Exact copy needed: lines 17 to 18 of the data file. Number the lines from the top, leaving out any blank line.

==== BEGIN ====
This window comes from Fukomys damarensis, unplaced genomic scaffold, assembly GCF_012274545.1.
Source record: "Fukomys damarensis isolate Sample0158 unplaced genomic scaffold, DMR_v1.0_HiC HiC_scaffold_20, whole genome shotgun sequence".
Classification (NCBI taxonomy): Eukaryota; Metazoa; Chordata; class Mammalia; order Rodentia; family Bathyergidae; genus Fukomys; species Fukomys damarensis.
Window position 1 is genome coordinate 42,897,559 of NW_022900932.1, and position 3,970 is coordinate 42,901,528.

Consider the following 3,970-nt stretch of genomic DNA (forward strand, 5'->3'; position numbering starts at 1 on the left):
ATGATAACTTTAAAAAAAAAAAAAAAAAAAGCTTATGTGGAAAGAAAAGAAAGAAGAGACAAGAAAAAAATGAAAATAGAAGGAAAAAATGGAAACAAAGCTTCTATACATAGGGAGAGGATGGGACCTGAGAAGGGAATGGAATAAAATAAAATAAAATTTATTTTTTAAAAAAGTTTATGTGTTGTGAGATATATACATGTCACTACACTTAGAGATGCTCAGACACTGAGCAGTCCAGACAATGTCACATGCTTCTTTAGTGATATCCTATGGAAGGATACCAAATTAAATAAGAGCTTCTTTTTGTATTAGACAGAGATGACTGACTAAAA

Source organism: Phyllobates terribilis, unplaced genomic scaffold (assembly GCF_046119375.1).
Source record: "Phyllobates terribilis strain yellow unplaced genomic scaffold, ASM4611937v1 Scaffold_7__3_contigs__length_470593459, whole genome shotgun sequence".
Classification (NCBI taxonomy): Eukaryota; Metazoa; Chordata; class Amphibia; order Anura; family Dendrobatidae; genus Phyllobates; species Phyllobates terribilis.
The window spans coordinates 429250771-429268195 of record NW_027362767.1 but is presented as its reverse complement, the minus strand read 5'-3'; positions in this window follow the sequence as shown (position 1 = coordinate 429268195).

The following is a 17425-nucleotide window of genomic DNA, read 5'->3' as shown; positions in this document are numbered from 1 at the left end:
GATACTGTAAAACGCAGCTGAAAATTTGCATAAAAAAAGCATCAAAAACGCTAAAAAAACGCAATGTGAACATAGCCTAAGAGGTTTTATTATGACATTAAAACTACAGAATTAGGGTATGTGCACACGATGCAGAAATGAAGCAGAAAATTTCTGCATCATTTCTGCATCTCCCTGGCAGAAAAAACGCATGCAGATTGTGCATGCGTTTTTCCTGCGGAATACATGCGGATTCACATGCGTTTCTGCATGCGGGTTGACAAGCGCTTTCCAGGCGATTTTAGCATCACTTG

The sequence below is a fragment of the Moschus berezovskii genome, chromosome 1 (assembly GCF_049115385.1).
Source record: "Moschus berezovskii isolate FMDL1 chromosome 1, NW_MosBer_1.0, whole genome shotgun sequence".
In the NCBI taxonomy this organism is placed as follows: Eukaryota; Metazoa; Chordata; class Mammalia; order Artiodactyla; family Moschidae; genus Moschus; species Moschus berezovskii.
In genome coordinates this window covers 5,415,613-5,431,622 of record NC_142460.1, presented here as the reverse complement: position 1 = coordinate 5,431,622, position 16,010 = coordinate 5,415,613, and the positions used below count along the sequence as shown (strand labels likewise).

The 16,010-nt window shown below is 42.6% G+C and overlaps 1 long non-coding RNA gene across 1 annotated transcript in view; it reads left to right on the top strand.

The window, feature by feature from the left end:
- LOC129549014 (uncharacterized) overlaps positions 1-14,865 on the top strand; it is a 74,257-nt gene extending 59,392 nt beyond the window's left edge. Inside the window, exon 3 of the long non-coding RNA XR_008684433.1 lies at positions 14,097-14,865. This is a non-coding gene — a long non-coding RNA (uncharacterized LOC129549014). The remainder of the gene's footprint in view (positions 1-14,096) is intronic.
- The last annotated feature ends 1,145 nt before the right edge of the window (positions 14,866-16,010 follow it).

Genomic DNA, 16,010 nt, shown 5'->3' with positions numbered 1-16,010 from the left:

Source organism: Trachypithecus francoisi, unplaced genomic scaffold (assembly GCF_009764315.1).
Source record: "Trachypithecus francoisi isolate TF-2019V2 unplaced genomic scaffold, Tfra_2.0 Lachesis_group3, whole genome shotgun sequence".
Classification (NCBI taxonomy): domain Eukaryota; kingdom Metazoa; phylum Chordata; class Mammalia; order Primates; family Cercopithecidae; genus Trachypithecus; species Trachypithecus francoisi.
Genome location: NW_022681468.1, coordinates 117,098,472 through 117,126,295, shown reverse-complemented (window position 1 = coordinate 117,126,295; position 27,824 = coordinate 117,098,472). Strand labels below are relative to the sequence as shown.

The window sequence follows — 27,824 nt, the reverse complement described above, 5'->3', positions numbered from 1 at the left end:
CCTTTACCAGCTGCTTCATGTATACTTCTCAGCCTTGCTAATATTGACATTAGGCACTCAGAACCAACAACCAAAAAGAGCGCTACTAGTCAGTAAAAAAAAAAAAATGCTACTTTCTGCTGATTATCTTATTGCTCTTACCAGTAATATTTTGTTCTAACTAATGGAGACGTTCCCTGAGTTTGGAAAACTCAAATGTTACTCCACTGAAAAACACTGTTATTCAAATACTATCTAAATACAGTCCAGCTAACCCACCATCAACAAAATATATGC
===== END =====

The 16,010-nt window shown below is 42.6% G+C and overlaps 1 long non-coding RNA gene across 1 annotated transcript in view; it reads left to right on the top strand.

The window, feature by feature from the left end: